Overwhelmed with life? Developing a personal mission statement can help you break through the chaos of life by organizing your priorities and creating a plan to balance your responsibilities so you can meet goals and continue to grow in ways that are important to you.
Have you ever had one of those days when you felt like you’re just running through the motions? Your baby is screaming, the laundry needs to be washed, an essay is due for class next week, guests want you to come for dinner, you haven’t worked out all week, and you just can’t wait for the end of the day when you can have some time to yourself. Finally, you put your kid to bed, and you take a moment to just breathe. Then, exhausted, you start chipping away at all those tasks you didn’t complete earlier in the day. It seemed like the day was filled with chaos instead of progress.
I was recently in the midst of one of those days when I realized it was time to STOP what I was doing, leave the kid with my husband, get outside, and go for a run.
As I ran along a favorite trail at our new duty station, the air was crisp and the leaves were changing to brilliant shades of red, yellow, and orange. I looked out to the river where the blue horizon met the rocky Hudson Highlands, and I let my mind wander. After taking some time to just run and breathe, I began to grow aware of some recurring thoughts in my mind. Each of the thoughts pointed to a bigger picture. Over and again, I kept thinking about the things that are most important to me: my faith, my family and friends, and my health. It was at this point that I realized it was time to revisit an important lesson I had learned in a leadership class a year earlier.
In the months following the birth of my son in 2013, I grew overwhelmed with the many aspects of life: baby, family, school, home, work, health, etc. At the time, I was taking a leadership course for graduate school, and it was there that I learned about the power of a mission statement. The statement helped me organize my priorities and create a plan to balance the various tasks I had taken on. I like to think of a mission statement as a way of establishing certain guidelines to facilitate one’s goals and personal desires. It’s like a personalized roadmap that allows you to progress through the chaos of life, continuing to move in the right direction. When you are torn between competing demands (caring for your family, health and well-being, social obligations, etc.), a mission statement can put things into perspective and keep you focused on what is most important to you.
To start, make a list of what you’re passionate about. In a few sentences or bullet points, write down what you love to do, what is important to you, and what motivates you. What are your long-term goals? By answering these questions, you identify those aspects that compose your life’s purpose. In doing this, you have laid the groundwork to write your own personal mission statement and organize your priorities. (Hint: When I really want to self-reflect, I have to do an activity that relaxes my mind, like go for a run, take a nap, or write in a journal.)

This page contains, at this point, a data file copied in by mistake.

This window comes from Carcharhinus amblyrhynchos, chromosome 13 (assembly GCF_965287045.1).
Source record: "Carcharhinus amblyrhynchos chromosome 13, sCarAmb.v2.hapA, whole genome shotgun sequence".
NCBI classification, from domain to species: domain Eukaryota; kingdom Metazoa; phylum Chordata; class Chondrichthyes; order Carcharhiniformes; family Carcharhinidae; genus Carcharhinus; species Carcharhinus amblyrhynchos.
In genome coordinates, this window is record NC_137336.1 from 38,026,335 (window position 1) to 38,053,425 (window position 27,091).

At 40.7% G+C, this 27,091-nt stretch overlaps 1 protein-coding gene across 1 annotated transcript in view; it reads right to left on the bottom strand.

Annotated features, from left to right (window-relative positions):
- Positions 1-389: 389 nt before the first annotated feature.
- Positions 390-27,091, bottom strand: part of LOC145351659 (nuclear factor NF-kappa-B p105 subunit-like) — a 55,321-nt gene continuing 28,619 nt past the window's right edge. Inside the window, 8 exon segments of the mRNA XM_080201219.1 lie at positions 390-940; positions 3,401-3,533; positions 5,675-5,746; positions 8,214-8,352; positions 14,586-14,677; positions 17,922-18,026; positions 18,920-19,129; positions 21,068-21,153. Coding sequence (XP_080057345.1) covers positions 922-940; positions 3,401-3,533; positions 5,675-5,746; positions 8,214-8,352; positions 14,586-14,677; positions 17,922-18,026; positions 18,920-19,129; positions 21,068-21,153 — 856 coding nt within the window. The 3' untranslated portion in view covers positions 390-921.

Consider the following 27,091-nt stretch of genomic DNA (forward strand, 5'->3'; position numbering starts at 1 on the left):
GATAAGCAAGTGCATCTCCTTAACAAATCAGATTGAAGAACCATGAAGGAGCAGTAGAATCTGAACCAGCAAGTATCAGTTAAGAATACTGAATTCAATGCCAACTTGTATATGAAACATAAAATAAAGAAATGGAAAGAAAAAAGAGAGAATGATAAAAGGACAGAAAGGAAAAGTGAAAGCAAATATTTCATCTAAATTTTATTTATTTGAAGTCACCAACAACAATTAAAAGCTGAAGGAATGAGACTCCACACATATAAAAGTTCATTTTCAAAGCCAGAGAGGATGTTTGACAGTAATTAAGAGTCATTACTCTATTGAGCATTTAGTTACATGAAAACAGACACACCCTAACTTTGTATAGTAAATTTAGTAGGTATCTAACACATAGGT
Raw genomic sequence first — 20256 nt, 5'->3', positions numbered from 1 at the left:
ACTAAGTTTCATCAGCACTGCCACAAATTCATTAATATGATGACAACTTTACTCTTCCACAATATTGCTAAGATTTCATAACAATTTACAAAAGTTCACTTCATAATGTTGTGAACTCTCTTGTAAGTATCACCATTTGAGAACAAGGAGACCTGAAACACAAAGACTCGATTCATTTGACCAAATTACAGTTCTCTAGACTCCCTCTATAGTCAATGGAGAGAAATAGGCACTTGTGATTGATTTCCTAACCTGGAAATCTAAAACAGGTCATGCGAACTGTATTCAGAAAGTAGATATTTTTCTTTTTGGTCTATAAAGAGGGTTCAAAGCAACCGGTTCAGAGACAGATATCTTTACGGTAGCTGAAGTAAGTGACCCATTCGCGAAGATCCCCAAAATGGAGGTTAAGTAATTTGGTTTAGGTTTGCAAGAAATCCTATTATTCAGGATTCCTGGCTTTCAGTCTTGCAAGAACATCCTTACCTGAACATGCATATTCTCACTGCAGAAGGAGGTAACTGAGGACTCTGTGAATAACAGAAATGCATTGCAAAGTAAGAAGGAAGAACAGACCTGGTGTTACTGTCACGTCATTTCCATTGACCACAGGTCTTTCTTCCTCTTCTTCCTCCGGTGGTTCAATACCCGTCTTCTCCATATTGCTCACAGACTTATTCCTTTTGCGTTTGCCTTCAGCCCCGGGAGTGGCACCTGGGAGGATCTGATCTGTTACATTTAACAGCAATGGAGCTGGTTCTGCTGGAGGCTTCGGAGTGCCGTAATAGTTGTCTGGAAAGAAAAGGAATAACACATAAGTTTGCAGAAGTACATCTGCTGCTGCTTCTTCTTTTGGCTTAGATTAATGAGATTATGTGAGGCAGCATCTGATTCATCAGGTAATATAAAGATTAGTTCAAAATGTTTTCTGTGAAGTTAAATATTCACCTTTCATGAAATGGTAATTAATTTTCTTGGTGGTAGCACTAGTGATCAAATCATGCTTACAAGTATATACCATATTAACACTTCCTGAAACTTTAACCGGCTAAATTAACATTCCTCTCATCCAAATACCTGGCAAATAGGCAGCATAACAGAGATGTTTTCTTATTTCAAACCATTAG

FranklinCovey, a performance improvement firm, offers a useful (and free!) resource to help you construct a mission statement. The site takes you through a 10-step questionnaire that covers various characteristics of your life and personality. For example, it incorporates imagination with questions like, “If you had unlimited resources (time, money, etc.), what would you do?” Or, to identify priorities in terms of contribution, the site asks you to imagine yourself on your 80th birthday: “Who would you like to be there with you? What would you want those guests to say about you?” These types of questions clarify who and what you value. More importantly, they help to narrow your priorities so you can focus your time and energy on those aspects of your life that really matter.
As you answer FranklinCovey’s 10 questions, the site assembles a mission statement that is unique to your personality and priorities. It isn’t perfect, but it’s a start. I had to tweak my statement to make it fit, and I find it worthwhile to revisit it every couple of months to ensure it is up to date. Each time I revise it, the statement transforms into a more comfortable representation of my priorities. Most importantly, it becomes a guide to living with a purpose – thriving instead of just surviving.
A mentor once recommended that I put my mission statement on a small note card and keep it in my wallet, on my car dashboard, or taped to the mirror in my bathroom. Doing this allows me to see it on a daily basis, and it becomes a reminder to help me stay on track and not get lost in the beautiful chaos of life.
What is important to you? How do you define your life’s vision? Do you have any tips for creating a mission statement? Please share!